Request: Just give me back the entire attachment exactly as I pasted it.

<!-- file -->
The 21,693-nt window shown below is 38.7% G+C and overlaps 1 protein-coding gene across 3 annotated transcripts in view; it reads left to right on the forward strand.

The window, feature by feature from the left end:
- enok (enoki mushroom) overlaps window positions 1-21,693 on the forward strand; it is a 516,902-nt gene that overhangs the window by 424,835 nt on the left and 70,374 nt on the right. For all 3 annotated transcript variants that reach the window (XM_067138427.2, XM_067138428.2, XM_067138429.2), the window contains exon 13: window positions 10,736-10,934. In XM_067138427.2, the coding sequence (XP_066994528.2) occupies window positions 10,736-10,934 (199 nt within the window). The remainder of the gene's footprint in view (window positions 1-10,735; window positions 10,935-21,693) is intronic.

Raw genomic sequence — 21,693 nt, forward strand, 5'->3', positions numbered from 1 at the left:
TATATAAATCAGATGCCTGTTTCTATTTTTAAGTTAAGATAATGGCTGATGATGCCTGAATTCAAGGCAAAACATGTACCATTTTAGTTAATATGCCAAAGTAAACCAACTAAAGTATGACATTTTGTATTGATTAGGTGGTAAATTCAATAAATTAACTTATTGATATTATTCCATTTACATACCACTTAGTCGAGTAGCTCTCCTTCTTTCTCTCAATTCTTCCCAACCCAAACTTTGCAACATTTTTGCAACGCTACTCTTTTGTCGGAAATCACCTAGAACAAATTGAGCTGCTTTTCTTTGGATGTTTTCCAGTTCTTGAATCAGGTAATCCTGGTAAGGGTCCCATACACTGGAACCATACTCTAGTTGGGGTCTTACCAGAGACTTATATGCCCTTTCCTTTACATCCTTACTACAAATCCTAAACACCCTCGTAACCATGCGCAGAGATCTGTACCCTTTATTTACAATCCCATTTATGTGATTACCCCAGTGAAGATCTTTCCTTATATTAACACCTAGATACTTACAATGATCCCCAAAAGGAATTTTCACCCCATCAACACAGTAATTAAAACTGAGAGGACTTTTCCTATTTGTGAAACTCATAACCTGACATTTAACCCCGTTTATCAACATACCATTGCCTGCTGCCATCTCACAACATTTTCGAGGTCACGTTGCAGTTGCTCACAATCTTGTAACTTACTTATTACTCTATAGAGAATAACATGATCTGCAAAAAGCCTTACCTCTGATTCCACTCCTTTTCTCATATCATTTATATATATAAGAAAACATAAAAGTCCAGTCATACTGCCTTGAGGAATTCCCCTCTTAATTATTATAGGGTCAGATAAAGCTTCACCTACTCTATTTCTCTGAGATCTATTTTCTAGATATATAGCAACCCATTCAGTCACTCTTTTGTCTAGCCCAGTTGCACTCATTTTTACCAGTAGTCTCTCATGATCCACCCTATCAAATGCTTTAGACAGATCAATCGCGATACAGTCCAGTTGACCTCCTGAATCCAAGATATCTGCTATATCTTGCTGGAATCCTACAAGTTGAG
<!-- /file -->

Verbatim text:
The 21,693-nt window shown below is 38.7% G+C and overlaps 1 protein-coding gene across 3 annotated transcripts in view; it reads left to right on the forward strand.

The window, feature by feature from the left end:
- enok (enoki mushroom) overlaps window positions 1-21,693 on the forward strand; it is a 516,902-nt gene that overhangs the window by 424,835 nt on the left and 70,374 nt on the right. For all 3 annotated transcript variants that reach the window (XM_067138427.2, XM_067138428.2, XM_067138429.2), the window contains exon 13: window positions 10,736-10,934. In XM_067138427.2, the coding sequence (XP_066994528.2) occupies window positions 10,736-10,934 (199 nt within the window). The remainder of the gene's footprint in view (window positions 1-10,735; window positions 10,935-21,693) is intronic.

Raw genomic sequence — 21,693 nt, forward strand, 5'->3', positions numbered from 1 at the left:
TATATAAATCAGATGCCTGTTTCTATTTTTAAGTTAAGATAATGGCTGATGATGCCTGAATTCAAGGCAAAACATGTACCATTTTAGTTAATATGCCAAAGTAAACCAACTAAAGTATGACATTTTGTATTGATTAGGTGGTAAATTCAATAAATTAACTTATTGATATTATTCCATTTACATACCACTTAGTCGAGTAGCTCTCCTTCTTTCTCTCAATTCTTCCCAACCCAAACTTTGCAACATTTTTGCAACGCTACTCTTTTGTCGGAAATCACCTAGAACAAATTGAGCTGCTTTTCTTTGGATGTTTTCCAGTTCTTGAATCAGGTAATCCTGGTAAGGGTCCCATACACTGGAACCATACTCTAGTTGGGGTCTTACCAGAGACTTATATGCCCTTTCCTTTACATCCTTACTACAAATCCTAAACACCCTCGTAACCATGCGCAGAGATCTGTACCCTTTATTTACAATCCCATTTATGTGATTACCCCAGTGAAGATCTTTCCTTATATTAACACCTAGATACTTACAATGATCCCCAAAAGGAATTTTCACCCCATCAACACAGTAATTAAAACTGAGAGGACTTTTCCTATTTGTGAAACTCATAACCTGACATTTAACCCCGTTTATCAACATACCATTGCCTGCTGCCATCTCACAACATTTTCGAGGTCACGTTGCAGTTGCTCACAATCTTGTAACTTACTTATTACTCTATAGAGAATAACATGATCTGCAAAAAGCCTTACCTCTGATTCCACTCCTTTTCTCATATCATTTATATATATAAGAAAACATAAAAGTCCAGTCATACTGCCTTGAGGAATTCCCCTCTTAATTATTATAGGGTCAGATAAAGCTTCACCTACTCTATTTCTCTGAGATCTATTTTCTAGATATATAGCAACCCATTCAGTCACTCTTTTGTCTAGCCCAGTTGCACTCATTTTTACCAGTAGTCTCTCATGATCCACCCTATCAAATGCTTTAGACAGATCAATCGCGATACAGTCCAGTTGACCTCCTGAATCCAAGATATCTGCTATATCTTGCTGGAATCCTACAAGTTGAG